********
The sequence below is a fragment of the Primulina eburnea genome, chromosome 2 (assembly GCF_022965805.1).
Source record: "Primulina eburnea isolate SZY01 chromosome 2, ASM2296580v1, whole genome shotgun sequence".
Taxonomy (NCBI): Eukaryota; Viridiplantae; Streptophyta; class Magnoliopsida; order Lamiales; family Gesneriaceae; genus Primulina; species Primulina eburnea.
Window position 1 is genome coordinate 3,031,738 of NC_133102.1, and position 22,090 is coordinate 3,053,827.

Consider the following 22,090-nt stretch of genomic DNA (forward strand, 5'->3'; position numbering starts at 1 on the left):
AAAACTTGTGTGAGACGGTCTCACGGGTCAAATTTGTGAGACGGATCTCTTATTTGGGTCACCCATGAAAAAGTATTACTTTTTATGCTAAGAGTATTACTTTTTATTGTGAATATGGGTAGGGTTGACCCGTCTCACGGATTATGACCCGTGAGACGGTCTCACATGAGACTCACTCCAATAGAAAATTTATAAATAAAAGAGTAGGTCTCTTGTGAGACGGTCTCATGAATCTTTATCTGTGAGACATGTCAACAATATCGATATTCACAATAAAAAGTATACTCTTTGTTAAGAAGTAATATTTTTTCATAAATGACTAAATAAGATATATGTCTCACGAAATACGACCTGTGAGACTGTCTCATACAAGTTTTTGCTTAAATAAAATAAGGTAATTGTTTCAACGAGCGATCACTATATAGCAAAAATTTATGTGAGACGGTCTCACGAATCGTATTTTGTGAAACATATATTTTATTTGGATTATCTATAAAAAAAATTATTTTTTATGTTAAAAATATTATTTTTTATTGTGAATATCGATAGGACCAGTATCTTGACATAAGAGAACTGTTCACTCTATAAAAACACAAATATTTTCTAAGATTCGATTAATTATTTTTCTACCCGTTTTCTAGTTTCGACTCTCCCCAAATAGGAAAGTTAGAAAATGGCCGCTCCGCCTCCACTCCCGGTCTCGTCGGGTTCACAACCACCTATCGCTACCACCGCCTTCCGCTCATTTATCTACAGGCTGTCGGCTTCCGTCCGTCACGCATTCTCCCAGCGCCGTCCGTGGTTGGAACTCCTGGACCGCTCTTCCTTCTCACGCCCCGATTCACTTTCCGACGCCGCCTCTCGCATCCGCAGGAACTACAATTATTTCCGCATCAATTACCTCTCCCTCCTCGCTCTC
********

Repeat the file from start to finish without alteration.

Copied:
The sequence below is a fragment of the Primulina eburnea genome, chromosome 2 (assembly GCF_022965805.1).
Source record: "Primulina eburnea isolate SZY01 chromosome 2, ASM2296580v1, whole genome shotgun sequence".
Taxonomy (NCBI): Eukaryota; Viridiplantae; Streptophyta; class Magnoliopsida; order Lamiales; family Gesneriaceae; genus Primulina; species Primulina eburnea.
Window position 1 is genome coordinate 3,031,738 of NC_133102.1, and position 22,090 is coordinate 3,053,827.

Consider the following 22,090-nt stretch of genomic DNA (forward strand, 5'->3'; position numbering starts at 1 on the left):
AAAACTTGTGTGAGACGGTCTCACGGGTCAAATTTGTGAGACGGATCTCTTATTTGGGTCACCCATGAAAAAGTATTACTTTTTATGCTAAGAGTATTACTTTTTATTGTGAATATGGGTAGGGTTGACCCGTCTCACGGATTATGACCCGTGAGACGGTCTCACATGAGACTCACTCCAATAGAAAATTTATAAATAAAAGAGTAGGTCTCTTGTGAGACGGTCTCATGAATCTTTATCTGTGAGACATGTCAACAATATCGATATTCACAATAAAAAGTATACTCTTTGTTAAGAAGTAATATTTTTTCATAAATGACTAAATAAGATATATGTCTCACGAAATACGACCTGTGAGACTGTCTCATACAAGTTTTTGCTTAAATAAAATAAGGTAATTGTTTCAACGAGCGATCACTATATAGCAAAAATTTATGTGAGACGGTCTCACGAATCGTATTTTGTGAAACATATATTTTATTTGGATTATCTATAAAAAAAATTATTTTTTATGTTAAAAATATTATTTTTTATTGTGAATATCGATAGGACCAGTATCTTGACATAAGAGAACTGTTCACTCTATAAAAACACAAATATTTTCTAAGATTCGATTAATTATTTTTCTACCCGTTTTCTAGTTTCGACTCTCCCCAAATAGGAAAGTTAGAAAATGGCCGCTCCGCCTCCACTCCCGGTCTCGTCGGGTTCACAACCACCTATCGCTACCACCGCCTTCCGCTCATTTATCTACAGGCTGTCGGCTTCCGTCCGTCACGCATTCTCCCAGCGCCGTCCGTGGTTGGAACTCCTGGACCGCTCTTCCTTCTCACGCCCCGATTCACTTTCCGACGCCGCCTCTCGCATCCGCAGGAACTACAATTATTTCCGCATCAATTACCTCTCCCTCCTCGCTCTC